Truth, Goodness and Beauty

How can I live out the implications of the gospel in the whole of my life? This is a question which drives much of my thinking and writing here on Glocal Christianity and which again and again leads me back to considering truth, goodness and beauty.

Truth, goodness and beauty are fundamental categories of human experience. How do we understand the world? What do we value in life? How do we experience the world? In seeking to answer these questions we must face the flip side too. There is so much uncertainty, injustice and ugliness in the world – and our lives – how do we respond to that? How might the life, death and resurrection of Jesus transform our perspective and response to these things?

This is what leads me to focus on issues like doubt, pluralism and alternative worldviews (truth), war, sexuality and the environment (goodness), art, symbol and ritual (beauty). Believe it or not, there is a method to my madness.

Philosophically we could talk about epistemology, aesthetics and ethics but we need to be careful not to get lost in abstraction. I need to be careful. This stuff is as real as it gets. The response of God – the crucifixion – is as real as it gets. While I seek understanding, even more I seek to know, how can I live a life that is more authentic, more just, more attuned to the sublime? How might the gospel inform my journey?

I thought I’d write this just to give you a glimpse at some of the deeper questions that drive me here and how it all fits together.

4 thoughts on “Truth, Goodness and Beauty”

  1. Matt,
    Forgive me, this is a loaded question, but I’m interested in your answer.
    What do you think the most important question on (truth – goodness – beauty)is in the contemperary west (EU – USA – CAN – AUS – NZ). I know loaded, but I’m curious.

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  2. I have always found goodness, beauty and truth to be a useful way to evaluate art. Too much modern art, I think, tends to focus on truth at the expense of goodness and beauty. As a result it does not feed the soul in a balanced way. Perhaps it is a reaction to past artists who were preocuppied with beauty or goodness at the expense of truth.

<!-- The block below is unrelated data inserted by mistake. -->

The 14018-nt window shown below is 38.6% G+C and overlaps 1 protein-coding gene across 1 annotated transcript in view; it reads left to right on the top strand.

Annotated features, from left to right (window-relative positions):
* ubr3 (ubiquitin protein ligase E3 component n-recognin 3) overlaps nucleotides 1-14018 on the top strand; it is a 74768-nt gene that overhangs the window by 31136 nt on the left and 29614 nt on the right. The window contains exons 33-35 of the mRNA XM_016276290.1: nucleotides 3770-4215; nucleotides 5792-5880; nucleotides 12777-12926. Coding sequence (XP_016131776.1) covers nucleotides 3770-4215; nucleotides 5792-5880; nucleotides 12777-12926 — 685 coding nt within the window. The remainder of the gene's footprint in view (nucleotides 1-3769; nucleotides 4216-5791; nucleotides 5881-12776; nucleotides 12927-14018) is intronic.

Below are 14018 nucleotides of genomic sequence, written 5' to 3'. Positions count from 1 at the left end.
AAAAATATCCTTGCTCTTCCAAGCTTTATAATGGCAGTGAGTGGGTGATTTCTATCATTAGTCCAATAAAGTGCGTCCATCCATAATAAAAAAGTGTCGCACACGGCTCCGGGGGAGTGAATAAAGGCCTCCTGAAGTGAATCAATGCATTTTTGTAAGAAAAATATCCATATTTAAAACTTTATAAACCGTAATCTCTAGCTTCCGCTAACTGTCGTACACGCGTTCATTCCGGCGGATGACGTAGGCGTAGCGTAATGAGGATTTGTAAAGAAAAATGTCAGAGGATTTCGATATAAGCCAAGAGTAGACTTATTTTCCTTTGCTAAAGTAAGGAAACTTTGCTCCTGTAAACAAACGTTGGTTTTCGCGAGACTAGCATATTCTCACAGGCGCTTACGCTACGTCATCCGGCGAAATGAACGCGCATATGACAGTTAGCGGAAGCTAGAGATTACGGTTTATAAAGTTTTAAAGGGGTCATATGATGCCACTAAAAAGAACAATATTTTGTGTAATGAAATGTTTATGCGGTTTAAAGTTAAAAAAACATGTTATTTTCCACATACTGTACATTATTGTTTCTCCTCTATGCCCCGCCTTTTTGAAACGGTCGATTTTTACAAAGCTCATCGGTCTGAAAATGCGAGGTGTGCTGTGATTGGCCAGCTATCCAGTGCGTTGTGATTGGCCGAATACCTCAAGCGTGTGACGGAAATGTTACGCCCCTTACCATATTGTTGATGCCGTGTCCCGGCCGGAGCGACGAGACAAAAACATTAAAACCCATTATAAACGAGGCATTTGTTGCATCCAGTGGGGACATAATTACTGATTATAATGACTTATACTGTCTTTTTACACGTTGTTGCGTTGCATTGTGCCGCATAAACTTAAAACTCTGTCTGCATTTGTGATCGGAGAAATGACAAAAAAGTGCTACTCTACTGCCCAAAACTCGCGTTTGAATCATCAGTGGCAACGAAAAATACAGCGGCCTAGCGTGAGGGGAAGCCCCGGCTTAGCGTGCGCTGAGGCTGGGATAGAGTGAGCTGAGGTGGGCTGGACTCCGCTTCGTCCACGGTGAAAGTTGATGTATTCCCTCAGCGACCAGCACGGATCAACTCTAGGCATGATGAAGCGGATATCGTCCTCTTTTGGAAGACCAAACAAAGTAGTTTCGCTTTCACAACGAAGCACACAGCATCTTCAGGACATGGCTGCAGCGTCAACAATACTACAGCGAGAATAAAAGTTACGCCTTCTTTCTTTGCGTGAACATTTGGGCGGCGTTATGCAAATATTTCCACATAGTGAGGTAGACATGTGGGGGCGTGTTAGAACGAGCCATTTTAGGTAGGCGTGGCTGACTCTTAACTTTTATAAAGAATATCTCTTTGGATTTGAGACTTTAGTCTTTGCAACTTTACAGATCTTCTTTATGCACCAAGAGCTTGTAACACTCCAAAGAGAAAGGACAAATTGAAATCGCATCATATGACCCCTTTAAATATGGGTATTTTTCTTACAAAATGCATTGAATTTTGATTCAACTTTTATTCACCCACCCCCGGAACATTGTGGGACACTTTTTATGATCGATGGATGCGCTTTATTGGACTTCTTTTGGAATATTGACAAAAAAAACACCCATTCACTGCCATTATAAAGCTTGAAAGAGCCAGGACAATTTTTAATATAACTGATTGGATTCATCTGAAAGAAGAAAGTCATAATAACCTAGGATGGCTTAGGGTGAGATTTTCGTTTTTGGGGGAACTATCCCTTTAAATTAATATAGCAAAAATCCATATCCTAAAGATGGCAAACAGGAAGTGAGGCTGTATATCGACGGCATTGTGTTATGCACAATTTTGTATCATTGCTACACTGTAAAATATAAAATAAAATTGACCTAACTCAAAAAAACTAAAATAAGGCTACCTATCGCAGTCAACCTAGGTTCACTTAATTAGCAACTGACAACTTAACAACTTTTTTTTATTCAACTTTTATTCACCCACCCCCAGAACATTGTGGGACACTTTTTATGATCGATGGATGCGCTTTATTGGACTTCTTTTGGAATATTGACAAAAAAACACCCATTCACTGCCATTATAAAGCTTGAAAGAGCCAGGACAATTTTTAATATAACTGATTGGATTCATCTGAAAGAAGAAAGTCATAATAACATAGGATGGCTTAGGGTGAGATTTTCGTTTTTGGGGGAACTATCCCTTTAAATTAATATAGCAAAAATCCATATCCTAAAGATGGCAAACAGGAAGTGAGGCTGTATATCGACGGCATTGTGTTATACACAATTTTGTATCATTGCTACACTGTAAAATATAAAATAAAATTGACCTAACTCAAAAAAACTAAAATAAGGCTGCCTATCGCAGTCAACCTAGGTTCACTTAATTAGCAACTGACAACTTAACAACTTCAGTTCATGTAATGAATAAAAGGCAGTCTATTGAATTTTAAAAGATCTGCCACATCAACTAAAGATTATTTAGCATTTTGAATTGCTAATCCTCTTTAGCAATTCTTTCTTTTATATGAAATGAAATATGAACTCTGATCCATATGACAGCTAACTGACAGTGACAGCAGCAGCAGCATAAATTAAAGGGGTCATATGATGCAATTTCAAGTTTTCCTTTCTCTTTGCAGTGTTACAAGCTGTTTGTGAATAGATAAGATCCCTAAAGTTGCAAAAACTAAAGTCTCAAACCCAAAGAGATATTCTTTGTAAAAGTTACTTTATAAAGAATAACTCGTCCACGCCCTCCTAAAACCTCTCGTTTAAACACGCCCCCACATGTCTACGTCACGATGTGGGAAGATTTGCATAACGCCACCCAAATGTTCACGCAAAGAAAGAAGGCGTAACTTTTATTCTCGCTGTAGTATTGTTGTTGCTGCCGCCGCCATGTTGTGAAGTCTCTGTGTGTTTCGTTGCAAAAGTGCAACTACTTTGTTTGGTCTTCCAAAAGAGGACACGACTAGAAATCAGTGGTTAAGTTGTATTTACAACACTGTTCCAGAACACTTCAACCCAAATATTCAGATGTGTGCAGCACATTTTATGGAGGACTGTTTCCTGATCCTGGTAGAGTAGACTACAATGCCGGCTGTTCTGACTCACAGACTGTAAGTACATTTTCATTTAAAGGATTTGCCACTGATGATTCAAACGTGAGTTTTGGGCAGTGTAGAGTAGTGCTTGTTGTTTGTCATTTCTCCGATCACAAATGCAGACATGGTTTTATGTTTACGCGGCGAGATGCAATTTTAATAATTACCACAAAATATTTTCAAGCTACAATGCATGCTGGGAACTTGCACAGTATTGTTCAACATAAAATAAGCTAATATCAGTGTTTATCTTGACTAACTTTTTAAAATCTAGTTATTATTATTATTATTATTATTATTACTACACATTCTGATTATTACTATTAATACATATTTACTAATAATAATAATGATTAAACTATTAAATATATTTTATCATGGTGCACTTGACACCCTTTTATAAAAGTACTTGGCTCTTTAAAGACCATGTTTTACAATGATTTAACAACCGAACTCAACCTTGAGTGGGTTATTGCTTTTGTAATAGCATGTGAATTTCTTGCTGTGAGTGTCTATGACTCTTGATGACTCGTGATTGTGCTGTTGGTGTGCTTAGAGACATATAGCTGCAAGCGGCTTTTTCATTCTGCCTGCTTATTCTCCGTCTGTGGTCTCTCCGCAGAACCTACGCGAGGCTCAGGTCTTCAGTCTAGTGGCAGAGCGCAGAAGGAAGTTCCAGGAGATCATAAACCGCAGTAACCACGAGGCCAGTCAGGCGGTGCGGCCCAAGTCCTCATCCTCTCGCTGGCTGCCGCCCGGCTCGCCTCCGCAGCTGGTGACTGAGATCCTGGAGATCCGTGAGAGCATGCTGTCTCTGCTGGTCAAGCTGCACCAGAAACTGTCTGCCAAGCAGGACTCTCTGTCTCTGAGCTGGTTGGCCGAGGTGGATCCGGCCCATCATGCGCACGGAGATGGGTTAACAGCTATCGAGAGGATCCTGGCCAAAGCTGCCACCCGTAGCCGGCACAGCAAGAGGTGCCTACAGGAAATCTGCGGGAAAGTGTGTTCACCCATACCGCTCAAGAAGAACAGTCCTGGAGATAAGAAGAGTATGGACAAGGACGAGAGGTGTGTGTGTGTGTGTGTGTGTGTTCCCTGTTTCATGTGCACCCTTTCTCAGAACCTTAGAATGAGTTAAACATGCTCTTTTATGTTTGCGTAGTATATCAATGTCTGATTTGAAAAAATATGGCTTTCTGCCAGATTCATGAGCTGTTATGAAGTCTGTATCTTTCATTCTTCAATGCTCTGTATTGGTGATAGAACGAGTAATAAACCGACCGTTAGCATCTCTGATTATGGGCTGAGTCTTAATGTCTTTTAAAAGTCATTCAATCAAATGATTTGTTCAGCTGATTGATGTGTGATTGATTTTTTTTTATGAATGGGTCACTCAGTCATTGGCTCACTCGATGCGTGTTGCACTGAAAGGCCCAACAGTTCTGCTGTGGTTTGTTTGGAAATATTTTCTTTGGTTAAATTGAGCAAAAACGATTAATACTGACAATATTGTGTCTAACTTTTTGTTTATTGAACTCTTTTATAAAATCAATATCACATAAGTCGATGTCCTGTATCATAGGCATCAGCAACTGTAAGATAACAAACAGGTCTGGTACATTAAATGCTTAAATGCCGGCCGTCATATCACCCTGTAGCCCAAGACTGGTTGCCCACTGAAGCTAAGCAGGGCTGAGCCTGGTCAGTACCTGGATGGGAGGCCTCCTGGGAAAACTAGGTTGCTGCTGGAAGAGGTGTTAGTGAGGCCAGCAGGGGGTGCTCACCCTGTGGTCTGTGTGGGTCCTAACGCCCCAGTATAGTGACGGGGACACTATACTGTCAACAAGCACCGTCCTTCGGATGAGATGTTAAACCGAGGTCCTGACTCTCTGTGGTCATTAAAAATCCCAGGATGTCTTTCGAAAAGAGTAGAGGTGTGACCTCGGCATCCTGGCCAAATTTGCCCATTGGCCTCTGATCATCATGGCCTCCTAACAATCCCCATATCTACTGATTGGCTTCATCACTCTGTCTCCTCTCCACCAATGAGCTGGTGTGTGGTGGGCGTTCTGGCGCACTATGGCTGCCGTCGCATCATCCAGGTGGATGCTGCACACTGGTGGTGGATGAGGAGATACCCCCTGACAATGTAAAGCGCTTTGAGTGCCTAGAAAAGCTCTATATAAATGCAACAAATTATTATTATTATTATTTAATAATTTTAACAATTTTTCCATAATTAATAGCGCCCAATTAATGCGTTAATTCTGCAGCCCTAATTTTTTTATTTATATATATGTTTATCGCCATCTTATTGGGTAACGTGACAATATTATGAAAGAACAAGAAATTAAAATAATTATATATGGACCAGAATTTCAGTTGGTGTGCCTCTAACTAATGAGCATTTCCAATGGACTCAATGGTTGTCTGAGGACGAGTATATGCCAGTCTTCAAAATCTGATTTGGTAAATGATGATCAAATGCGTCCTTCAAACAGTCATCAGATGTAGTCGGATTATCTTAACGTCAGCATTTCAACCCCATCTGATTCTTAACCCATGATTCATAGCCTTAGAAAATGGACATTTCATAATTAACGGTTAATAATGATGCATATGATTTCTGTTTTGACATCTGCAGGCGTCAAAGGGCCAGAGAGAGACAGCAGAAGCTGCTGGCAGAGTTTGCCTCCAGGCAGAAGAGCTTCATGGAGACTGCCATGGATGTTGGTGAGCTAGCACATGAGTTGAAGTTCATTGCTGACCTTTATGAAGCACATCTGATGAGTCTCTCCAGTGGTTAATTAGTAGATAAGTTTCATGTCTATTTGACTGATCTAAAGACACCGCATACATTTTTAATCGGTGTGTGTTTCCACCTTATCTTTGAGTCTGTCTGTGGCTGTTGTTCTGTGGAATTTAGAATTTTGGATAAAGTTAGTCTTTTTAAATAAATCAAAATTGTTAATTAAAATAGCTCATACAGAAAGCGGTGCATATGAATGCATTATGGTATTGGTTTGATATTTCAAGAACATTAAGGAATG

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  3. Isaiah, I don’t think I could single out any question here as “most important”. The environment is certainly critical when we consider the worst case scenario of ecological collapse could lead to our own extinction, but then, the threat of nuclear proliferation and wars over oil and water resources ain’t trivial either. And when we consider how religion can factor into both those equations can we say pluralism is any less an issue for consideration?
    I will however say that I think the most neglected thing in terms of Protestant theology is the whole subject of beauty, and that in this image consciousness age it is important for us to develop symbolic literacy and tools of critical discernment to see through the style to the real substance of the information wars, spin and marketing based propaganda that hits us through visual media 24/7.

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  4. Mike, I would certainly agree that “goodness” is distinctly lacking in some contemporary art. The recent scandal over Bill Henson’s exhibition of photos of naked underage adolescents comes readily to mind.
    See http://mattstone.blogs.com/glocalchristianity/2008/05/art-or-sophisticated-kiddie-porn.html
    I would not want to be taken as being too simplistic about this though. I think sometimes art may function to reveal the ugliness and evil behind apparent beauty and goodness, and that this is beautiful and good in another, more indirect way.

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